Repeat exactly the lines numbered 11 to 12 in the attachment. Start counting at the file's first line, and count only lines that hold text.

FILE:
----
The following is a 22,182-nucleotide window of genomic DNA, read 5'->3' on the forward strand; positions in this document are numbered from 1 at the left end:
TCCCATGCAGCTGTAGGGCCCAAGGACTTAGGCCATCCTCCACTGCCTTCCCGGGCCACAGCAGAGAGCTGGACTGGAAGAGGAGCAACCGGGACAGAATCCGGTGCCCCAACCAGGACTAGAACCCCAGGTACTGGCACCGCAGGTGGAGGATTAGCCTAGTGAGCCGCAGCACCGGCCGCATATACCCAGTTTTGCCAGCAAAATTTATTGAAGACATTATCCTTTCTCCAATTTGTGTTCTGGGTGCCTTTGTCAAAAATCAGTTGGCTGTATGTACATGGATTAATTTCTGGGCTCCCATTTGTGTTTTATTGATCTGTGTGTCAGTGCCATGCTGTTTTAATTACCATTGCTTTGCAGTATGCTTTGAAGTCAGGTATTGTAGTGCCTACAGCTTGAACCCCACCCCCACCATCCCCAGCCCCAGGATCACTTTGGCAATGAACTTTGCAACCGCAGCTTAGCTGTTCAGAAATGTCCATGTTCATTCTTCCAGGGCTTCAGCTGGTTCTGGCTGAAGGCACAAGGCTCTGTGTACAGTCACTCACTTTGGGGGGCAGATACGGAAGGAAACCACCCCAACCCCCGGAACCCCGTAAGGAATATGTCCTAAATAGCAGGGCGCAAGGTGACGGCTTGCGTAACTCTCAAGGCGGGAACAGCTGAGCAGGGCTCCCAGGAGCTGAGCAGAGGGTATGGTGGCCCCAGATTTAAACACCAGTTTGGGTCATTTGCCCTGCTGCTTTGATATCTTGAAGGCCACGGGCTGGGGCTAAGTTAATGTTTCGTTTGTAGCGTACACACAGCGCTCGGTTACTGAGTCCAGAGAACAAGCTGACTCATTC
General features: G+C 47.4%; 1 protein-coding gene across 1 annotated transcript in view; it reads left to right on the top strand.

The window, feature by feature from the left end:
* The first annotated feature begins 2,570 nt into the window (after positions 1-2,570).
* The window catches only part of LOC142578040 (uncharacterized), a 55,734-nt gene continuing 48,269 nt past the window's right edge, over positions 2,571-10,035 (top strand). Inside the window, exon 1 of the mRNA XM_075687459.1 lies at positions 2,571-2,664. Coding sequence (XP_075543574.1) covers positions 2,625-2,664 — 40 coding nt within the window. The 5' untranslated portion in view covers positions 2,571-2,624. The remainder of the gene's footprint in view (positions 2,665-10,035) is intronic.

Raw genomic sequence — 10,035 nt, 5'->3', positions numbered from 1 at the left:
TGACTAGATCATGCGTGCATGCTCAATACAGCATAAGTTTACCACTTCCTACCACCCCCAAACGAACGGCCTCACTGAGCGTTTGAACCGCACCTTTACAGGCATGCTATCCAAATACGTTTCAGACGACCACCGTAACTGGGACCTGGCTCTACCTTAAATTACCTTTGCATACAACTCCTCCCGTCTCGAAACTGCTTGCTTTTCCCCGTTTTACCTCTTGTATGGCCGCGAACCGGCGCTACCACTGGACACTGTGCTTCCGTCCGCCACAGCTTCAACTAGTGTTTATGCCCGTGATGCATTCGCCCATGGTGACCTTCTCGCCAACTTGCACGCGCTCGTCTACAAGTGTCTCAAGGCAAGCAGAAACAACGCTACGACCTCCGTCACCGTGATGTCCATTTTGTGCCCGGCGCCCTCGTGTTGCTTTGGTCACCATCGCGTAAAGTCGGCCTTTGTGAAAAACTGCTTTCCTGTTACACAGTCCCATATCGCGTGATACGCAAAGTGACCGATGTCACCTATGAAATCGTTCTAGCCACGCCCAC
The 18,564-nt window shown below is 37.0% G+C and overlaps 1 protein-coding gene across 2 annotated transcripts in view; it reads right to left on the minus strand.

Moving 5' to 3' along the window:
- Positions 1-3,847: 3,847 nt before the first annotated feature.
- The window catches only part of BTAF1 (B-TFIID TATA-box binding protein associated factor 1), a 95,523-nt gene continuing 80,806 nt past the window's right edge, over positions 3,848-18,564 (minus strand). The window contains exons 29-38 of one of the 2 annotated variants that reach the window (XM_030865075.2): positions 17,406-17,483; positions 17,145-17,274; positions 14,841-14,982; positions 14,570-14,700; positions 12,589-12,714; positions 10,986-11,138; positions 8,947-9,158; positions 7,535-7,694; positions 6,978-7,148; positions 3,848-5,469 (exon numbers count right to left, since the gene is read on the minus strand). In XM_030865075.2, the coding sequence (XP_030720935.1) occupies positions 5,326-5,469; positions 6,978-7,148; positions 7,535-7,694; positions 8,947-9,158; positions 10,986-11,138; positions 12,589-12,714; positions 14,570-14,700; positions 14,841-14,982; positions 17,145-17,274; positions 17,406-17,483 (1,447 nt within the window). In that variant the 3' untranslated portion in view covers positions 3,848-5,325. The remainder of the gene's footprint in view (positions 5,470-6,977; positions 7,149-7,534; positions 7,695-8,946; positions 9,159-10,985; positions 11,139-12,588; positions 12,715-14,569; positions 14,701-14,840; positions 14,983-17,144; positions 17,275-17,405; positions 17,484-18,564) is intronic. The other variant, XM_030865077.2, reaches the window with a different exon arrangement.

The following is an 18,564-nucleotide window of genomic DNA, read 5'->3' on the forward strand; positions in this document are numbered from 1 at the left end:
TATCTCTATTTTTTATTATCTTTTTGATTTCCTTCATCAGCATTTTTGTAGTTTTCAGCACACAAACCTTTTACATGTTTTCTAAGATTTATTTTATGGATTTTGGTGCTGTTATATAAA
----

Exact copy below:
- Positions 1-3,847: 3,847 nt before the first annotated feature.
- The window catches only part of BTAF1 (B-TFIID TATA-box binding protein associated factor 1), a 95,523-nt gene continuing 80,806 nt past the window's right edge, over positions 3,848-18,564 (minus strand). The window contains exons 29-38 of one of the 2 annotated variants that reach the window (XM_030865075.2): positions 17,406-17,483; positions 17,145-17,274; positions 14,841-14,982; positions 14,570-14,700; positions 12,589-12,714; positions 10,986-11,138; positions 8,947-9,158; positions 7,535-7,694; positions 6,978-7,148; positions 3,848-5,469 (exon numbers count right to left, since the gene is read on the minus strand). In XM_030865075.2, the coding sequence (XP_030720935.1) occupies positions 5,326-5,469; positions 6,978-7,148; positions 7,535-7,694; positions 8,947-9,158; positions 10,986-11,138; positions 12,589-12,714; positions 14,570-14,700; positions 14,841-14,982; positions 17,145-17,274; positions 17,406-17,483 (1,447 nt within the window). In that variant the 3' untranslated portion in view covers positions 3,848-5,325. The remainder of the gene's footprint in view (positions 5,470-6,977; positions 7,149-7,534; positions 7,695-8,946; positions 9,159-10,985; positions 11,139-12,588; positions 12,715-14,569; positions 14,701-14,840; positions 14,983-17,144; positions 17,275-17,405; positions 17,484-18,564) is intronic. The other variant, XM_030865077.2, reaches the window with a different exon arrangement.